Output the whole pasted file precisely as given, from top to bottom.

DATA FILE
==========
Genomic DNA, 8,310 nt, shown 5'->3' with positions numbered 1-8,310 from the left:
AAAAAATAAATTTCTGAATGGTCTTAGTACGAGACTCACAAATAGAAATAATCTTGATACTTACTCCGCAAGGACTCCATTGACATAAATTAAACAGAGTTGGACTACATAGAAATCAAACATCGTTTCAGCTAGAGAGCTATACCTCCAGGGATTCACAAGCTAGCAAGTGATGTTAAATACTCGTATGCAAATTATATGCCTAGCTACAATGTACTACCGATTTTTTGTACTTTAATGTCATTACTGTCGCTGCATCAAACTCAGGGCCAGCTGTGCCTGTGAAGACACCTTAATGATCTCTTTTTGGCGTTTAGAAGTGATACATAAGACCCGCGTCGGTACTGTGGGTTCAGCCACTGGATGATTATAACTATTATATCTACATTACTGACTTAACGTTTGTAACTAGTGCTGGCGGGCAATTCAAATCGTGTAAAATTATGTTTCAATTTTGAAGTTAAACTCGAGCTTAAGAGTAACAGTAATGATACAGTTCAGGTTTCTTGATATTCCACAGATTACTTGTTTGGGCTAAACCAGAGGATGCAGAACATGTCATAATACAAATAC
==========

Genomic DNA, 8,310 nt, shown 5'->3' with positions numbered 1-8,310 from the left:
AAAAAATAAATTTCTGAATGGTCTTAGTACGAGACTCACAAATAGAAATAATCTTGATACTTACTCCGCAAGGACTCCATTGACATAAATTAAACAGAGTTGGACTACATAGAAATCAAACATCGTTTCAGCTAGAGAGCTATACCTCCAGGGATTCACAAGCTAGCAAGTGATGTTAAATACTCGTATGCAAATTATATGCCTAGCTACAATGTACTACCGATTTTTTGTACTTTAATGTCATTACTGTCGCTGCATCAAACTCAGGGCCAGCTGTGCCTGTGAAGACACCTTAATGATCTCTTTTTGGCGTTTAGAAGTGATACATAAGACCCGCGTCGGTACTGTGGGTTCAGCCACTGGATGATTATAACTATTATATCTACATTACTGACTTAACGTTTGTAACTAGTGCTGGCGGGCAATTCAAATCGTGTAAAATTATGTTTCAATTTTGAAGTTAAACTCGAGCTTAAGAGTAACAGTAATGATACAGTTCAGGTTTCTTGATATTCCACAGATTACTTGTTTGGGCTAAACCAGAGGATGCAGAACATGTCATAATACAAATAC